Local Success Stories

Anwar Jenkins, a long time member of the Running Rebels, plays a very important role here. He is a mentor, a coach and a musician. When asked what it was like when he first got involved with the organization, he stated, “Victor ran it all by himself. We were always going to youth conferences to help us with not having a building.” He says the difference between then and now is that the building is five times bigger. Recently he has begun rapping in a studio that he, Victor and Nathan Cooper started. “I was so excited to hear my song on the radio! I felt glad to receive compliments from people I didn’t know,” he said. Some day Anwar hopes to become very successful and plans to bring Trio Records with him.

Shelby Parrish has been with the Running Rebels for most of his life. He joined the Warning Basketball Team at the age of 14. Parrish states, “I enjoyed the competition. It was fun and it kept me out of trouble.” His positive experiences at Running Rebels influenced his career choices as he majored in Psychology at Jackson State University. He returned to Milwaukee after college and worked with Social Services for seven years where part of his job was bringing youth to Running Rebels. In 2001, he returned to Running Rebels to become the director of the SCOP (Serious Chronic Offenders Program). His ability to connect with the youth and help them make positive choices has led to an 85% success rate in this program. Parrish states, “Life is about making positive relationships.” He advises youth to “never give up”, and that, “As a young person you might make a mistake, but you still have time to change and make positive connections.”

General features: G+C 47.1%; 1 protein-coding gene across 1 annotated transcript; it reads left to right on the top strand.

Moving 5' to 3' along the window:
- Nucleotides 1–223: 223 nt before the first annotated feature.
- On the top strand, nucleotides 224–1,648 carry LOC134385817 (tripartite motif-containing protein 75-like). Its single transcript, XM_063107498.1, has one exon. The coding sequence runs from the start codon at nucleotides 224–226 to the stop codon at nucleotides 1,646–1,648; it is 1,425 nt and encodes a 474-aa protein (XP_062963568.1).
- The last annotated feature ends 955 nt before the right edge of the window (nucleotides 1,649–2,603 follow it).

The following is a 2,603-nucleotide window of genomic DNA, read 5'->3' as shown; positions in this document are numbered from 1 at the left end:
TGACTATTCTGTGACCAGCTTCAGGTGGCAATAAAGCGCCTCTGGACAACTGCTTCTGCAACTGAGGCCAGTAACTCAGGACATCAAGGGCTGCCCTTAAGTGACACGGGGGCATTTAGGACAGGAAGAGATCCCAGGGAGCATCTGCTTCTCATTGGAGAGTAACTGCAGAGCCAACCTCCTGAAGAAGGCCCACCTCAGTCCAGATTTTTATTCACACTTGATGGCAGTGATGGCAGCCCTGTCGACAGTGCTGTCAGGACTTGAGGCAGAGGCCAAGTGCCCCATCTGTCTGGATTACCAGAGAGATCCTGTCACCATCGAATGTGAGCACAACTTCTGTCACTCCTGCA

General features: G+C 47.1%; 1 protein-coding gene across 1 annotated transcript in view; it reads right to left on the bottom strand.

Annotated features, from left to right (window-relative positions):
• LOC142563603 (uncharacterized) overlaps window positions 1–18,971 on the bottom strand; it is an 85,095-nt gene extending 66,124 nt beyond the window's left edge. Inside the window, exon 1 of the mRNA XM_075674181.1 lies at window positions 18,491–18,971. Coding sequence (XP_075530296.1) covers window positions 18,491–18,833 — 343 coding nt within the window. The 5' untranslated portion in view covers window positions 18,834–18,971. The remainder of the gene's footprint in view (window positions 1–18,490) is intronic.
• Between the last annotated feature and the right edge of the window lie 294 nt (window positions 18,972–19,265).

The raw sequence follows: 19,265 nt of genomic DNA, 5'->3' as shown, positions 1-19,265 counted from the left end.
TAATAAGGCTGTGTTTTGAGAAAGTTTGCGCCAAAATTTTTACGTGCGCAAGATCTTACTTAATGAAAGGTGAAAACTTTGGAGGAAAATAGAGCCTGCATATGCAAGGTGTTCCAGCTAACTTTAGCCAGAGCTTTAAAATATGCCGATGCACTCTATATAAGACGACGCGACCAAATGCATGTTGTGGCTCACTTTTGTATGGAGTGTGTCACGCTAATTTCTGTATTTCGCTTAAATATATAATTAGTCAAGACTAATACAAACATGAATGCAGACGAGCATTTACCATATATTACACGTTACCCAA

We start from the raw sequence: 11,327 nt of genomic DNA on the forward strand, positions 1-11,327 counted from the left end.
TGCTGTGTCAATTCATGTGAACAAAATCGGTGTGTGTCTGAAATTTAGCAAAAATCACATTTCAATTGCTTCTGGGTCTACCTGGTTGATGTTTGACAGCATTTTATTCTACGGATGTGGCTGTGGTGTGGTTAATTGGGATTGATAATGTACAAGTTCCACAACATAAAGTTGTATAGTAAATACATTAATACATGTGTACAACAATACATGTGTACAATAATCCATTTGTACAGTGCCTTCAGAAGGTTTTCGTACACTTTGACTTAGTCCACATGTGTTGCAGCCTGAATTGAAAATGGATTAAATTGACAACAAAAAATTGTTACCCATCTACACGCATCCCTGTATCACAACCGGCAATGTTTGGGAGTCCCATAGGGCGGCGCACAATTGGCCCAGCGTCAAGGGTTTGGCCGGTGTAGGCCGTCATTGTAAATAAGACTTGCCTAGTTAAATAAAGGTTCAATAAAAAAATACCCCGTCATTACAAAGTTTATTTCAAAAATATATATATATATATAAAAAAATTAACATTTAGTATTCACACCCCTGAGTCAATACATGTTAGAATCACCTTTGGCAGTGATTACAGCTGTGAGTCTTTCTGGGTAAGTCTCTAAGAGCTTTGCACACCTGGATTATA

Milwaukee native Nate “Can-De-Man” Cooper is a long-time member of the RRCO as well as an alumnus of Tuskegee University where he majored in Electrical Engineering.At age 7, he became an active member in the Running Rebels program. Then, when he was 16 and a high school sophomore at Madison High School, he began his career as a rapper. When asked what inspired him to start rapping he answered, “I felt tired of hiding behind closed doors and wanted to express my true talent.” He then decided to pursue his career through the Running Rebels Music Program. Now 23 years old, his past 5 years have been a successful journey.As an active member of the RRCO program, he performed at the African World Festival, Centennial Hall (Apollo), Summer Fiesta, and Juneteenth Day. When asked where he would like to perform his next song, he replied, “I would like to perform my next song at the Bradley Center.”At the Running Rebels Community Organization he is viewed more as a boss, then as an employee. Mr. Cooper says, “To be successful at the Running Rebels Community Organization, you have to be willing to work hard and have fun”. His motto is, “Never settle for less when you can be the best.” When asked where he sees himself in 10 years, he replied, “Owning several major companies like music, engineering, and real estate.” He plans to be a life-long member of the RRCO. His advice to anyone wanting to pursue a career in the music industry or becoming successful at life is to “Be serious. Your input equals your output, so strive to be the best.”